“When you can find those kinds of behaviors in the archaeological record and explain them … that’s the point of archaeology – to tell stories,” he said.
And the stories are important to tell, says Dr. Rowland who has called the preserve a “hallowed place in American history,” adding that it serves as both a monument and a memorial to an incredible moment in American history.
“It has significance in the runaway slave story, it has significance in the Colonial Wars, but the largest thing that has happened …is the reading of the Emancipation Proclamation on Jan. 1, 1863, ” he said, as he walked the grounds recently. “The most dramatic moments of that story went right across the old ruins of Fort Frederick.”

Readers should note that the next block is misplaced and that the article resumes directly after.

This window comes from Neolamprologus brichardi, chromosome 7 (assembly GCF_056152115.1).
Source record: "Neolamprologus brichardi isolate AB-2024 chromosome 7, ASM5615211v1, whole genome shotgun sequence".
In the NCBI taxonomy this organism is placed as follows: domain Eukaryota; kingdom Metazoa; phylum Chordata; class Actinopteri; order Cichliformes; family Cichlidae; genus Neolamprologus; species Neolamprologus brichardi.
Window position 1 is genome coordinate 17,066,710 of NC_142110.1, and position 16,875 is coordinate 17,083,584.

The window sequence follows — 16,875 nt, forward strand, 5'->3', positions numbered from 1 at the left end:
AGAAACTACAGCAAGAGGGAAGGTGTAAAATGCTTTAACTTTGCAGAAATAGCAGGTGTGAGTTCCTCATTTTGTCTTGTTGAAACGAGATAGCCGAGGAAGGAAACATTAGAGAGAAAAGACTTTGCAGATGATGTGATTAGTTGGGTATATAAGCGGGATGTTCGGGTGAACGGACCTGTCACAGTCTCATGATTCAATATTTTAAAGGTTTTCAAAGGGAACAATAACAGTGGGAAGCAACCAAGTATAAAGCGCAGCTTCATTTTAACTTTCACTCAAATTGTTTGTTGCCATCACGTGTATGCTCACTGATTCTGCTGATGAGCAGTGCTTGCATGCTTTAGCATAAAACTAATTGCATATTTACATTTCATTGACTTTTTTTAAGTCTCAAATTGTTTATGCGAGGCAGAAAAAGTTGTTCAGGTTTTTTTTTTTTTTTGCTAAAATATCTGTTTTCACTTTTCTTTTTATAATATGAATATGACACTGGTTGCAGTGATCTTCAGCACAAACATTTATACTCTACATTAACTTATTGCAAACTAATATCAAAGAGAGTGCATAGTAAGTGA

Call them stories. Call them inflection points. Call them moments in time. Whatever the case, visitors and school groups alike, can now walk the same grounds and learn about all of them in a single visit as easily as skipping a stone across water.
If You Go
Fort Frederick Heritage Preserve is at 601 Old Fort Road, in Port Royal. The park and preserve is open from dawn to dusk Monday through Sunday.
In addition to the historic tabby ruins, the park/ preserve features public access with a permeable surface road, parking areas, a picnic pavilion with picnic tables available on a first-come first-serve basis. There are also several interpretive panels where visitors can read more about the history.
Watch a 25 minute documentary on the history at www.dnr.sc.gov/heritage/ftfredrick/videos.html.